He used to stop here after school to pray. Now, after everything, he just came to sit. The tea-colored pews, the lofty glass rising in bright patterns, even the air, had changed for him. He used to pray for father, mother, kids at school. He prayed for them in part for their benefit but also because he knew it was the way to receive the Lord: to pray for others. Realizing his own falsity, after each prayer, he’d say, I know I can’t fool You. But help them in earnest. He thought, Yeah, that’ll fool Him, and then, almost in the same breath, he’d apologize again for trying to fool Him. Well, for better or worse, He knows what’s in my heart. So that’s that, I don’t have to say anything else. He sat there with thestrange pain in his stomach. From time to time, he leaned forward and wrapped his ribs around it.

Eventually, he stood.  He didn’t look up as the saints stared down.  When he reached the last row (there were fifteen) he stopped and sat again. The pain had gone further into his stomach and made him sit.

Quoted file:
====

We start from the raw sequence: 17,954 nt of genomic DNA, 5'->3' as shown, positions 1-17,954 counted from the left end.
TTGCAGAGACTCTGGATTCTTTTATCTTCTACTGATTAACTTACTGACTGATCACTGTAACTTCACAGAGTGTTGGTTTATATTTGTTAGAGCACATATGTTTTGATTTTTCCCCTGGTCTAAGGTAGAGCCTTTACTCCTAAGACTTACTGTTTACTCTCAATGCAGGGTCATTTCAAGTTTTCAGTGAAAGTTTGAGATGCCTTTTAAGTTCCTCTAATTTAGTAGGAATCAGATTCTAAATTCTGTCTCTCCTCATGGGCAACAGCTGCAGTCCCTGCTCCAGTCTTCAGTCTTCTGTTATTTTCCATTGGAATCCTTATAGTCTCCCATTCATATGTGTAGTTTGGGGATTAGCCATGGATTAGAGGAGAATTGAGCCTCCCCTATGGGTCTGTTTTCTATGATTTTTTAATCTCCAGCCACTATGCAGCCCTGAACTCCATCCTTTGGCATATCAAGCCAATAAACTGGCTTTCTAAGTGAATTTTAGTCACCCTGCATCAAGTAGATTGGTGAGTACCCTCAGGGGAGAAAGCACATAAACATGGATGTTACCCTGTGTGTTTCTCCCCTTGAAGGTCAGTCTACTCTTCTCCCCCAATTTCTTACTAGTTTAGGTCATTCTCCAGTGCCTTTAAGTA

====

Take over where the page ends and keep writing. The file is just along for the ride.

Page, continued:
The procession started toward him, the cavalcade of the dead, the coffin in blue, the boys in their white shirts, led by the priest, his worn, stone face. The boy straightened up and watched. The scrawniest kid in the back chewed gum.  As the black shoes passed him, the boy looked down at the coffin.  A piece of Plexi over the face of a woman in her sixties (probably for the smell), her mouth, parted, brown at the edges, eyes, a quarter open, falling toward her right shoulder, perfect white hair . . . The door opened and the procession exited.

            On his way home, he avoided the main avenues. Head down, he walked partly on the road to avoid the throngs.  When he got home, William stood in the doorway tucking in the back of his flannel shirt.

«I’m going to the soccer,» William said. «You want to come?»

He put down his book bag.  «My stomach hurts a bit.»

His father went to the fridge and pulled out a Coke. He took some for himself, then offered it to his son. «Have some.»

The boy walked over, took the Coke and drank a sip more for courtesy than wanting it.

«How bad is it?»

«Not so bad.»

«You should come, take your mind off it.»

He nodded and handed back the Coke.